Zalman GS1000 Tower Case - System Installation and Final Thoughts

Article Index
Zalman GS1000 Tower Case
Case Features, Specs and Closer Look
Closer Look Inside
System Installation and Final Thoughts

System Installation:

Although the GS1000 from Zalman doesn't have a removable motherboard tray, there is plenty of room to work inside this case and it really isn't a problem.  Because the hard drives slide in from the front and the optical drives are above the PCIe slots of the motherboard, installing long graphics cards won't be a problem.  There is ample room between the motherboard and the front drive racks to support even the longest graphics cards available today.

Board Installed
Board Installed


There are a few cases now that place the PSU at the bottom of the chassis, there are several reasons for this and some designs are implemented better than others.  Zalman has include a plate the attaches to your PSU and then the PSU can be slid in on a couple of rollers.  Traditional thumbscrews are used to keep it in place.  It works very well, and there is even a folding handle that allows you to grab on and remove the PSU easily.

 PSU Inbound
PSU Inbound
 PSU Installed
PSU Installed


With the PSU in place, the cables can be routed through the provide holes in the extended motherboard tray which keeps them out of sight and out of the way.  The only issue with this bottom-mounted PSU and some motherboards becomes the location of the 24-pin power connector.  Many new motherboards have this located to the right of the DDR slots, but our test board - the ASRock A770 Crossfire has the power connector located at the top left of the board and this can cause some cabling issues.  This isn't really a fault with the case, the length of the PSU cables or the motherboard specifically.  It's just something that needs to be observed if you want to maximize the cable management.

Cables Done
Cables Done


The GS1000 is Zalman's first "Cheap" full tower case.  This is the successor to their original TNN (Totally No Noise) cases that were super expensive as well as their premium GT series.  The GS1000 is a pretty well finished product and includes thumbscrews for Side Panels, Optical Drives PCI slots and PSU removal.  You'll need a screwdriver to mount the motherboard and the PSU to the bracket, but other than that it's tool-less.  There is a single power button located at the top middle of the front bezel - giving the case a cycloptic appearance in low light.  There is neither a reset button present nor HDD activity LEDs.  The Hot-Swap bays provide steady LED indicators when the drives are installed, but don't indicate drive activity.

Front & Back Running
Front & Back Running


Final Thoughts:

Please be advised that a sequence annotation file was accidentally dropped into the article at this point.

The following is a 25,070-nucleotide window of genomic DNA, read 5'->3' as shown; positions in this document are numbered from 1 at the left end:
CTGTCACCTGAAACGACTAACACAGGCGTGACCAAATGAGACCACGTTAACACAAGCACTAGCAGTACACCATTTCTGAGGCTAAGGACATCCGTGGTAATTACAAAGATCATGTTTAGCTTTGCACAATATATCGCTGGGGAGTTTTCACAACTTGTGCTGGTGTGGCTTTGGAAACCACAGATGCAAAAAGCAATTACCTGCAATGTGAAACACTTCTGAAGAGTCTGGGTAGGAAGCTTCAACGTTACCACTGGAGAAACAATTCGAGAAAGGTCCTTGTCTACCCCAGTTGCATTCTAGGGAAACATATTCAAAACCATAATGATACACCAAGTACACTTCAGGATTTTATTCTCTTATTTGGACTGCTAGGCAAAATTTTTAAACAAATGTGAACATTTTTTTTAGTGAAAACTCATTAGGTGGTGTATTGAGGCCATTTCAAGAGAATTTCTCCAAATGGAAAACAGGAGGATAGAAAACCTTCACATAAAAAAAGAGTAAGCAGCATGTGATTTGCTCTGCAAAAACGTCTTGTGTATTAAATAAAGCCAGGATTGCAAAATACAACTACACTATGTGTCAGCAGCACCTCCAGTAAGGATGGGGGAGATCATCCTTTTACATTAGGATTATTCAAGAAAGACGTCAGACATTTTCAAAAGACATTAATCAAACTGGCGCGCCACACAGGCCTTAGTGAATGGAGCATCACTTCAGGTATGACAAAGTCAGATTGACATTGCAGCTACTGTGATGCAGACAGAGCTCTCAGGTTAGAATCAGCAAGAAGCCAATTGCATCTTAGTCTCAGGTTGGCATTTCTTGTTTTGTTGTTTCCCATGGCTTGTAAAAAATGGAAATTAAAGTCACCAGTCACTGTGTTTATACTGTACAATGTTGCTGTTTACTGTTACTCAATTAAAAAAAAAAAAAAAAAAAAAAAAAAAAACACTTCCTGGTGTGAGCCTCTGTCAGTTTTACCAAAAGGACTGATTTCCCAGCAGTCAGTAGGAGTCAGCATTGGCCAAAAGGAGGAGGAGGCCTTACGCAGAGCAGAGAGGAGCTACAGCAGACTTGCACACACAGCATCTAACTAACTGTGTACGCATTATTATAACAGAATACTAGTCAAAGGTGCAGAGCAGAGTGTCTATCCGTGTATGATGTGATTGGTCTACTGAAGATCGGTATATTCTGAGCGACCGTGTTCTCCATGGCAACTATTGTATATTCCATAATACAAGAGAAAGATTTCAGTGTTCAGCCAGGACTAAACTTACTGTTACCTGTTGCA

Overall, I'm pretty happy with the GS1000 case from Zalman.  It comes in about half the price of the GT1000 and has improved upon several issues that we discovered with the previous case.  Zalman has included PCI slot covers, thumbscrews and a great cable management system in this unit.  They have also provided great vibration absorbing HDD racks.  Better still, half of these racks include hot-swap SATA connectors.  It's a thing of beauty when you can pull a bad drive from your RAID 5 array and rebuild the array on the fly without powering down your system, pulling out a screwdriver or opening a chassis.  In my opinion, the hot-swap bays are the best feature about this case.

The plastic racks though do post a bit of an issue.  There is no active cooling on the HDDs with the stock fans and if you have the side of your case off, the airflow pattern in this case is destroyed.  During testing, I had the side panel off, and the front HDD cover closed and checked my HDD temperature and discovered that the drives were approaching 60°C when rebuilding a RAID array!  I immediately added a fan to the drives and cooled them down.  Even though this seems ridiculous, I considered the airflow pattern that Zalman designed.  The case has two 120mm exhaust fans - no intake fans.  The airflow is designed to pull in fresh air past the drives, through the system and out the top and back of the case.  With the side panel on, I discovered that HDD temperature remained in the mid 40°C - much better than with the panel off.  Please, please keep this in mind when operating this case.


  • Sleek design with aluminum frame and side panels
  • Externally accessible HDDs
  • Three hot-swap SATA bays
  • Support for six HDDs
  • Ample room for installation and long graphics cards
  • Non-removable thumbscrews on side panels and ODD bays
  • Excellent cable management ideas



  • No dust filters on intake fan areas
  • No active cooling on HDD area - could be an issue to 10,000rpm SATA drives


You may feel that this case is expensive at $200 for a aluminum/plastic case mix, but I feel that the value is well deserved as the hot-swap option is worth the extra money.  If you were to buy three 5.25" - 3.5" Hot Swap SATA racks, you'd easily be spending $30 each.  I wish that Zalman would offer the extra Hot-Swap backplane as an available option though.  Six Hot-Swap drives would be awesome.


 Top Pick


I'd like to thank ZalmanUSA for sending this case over for us to review.  If you have any questions or comments, please head on over and post those in the forum at the "Comments" link below.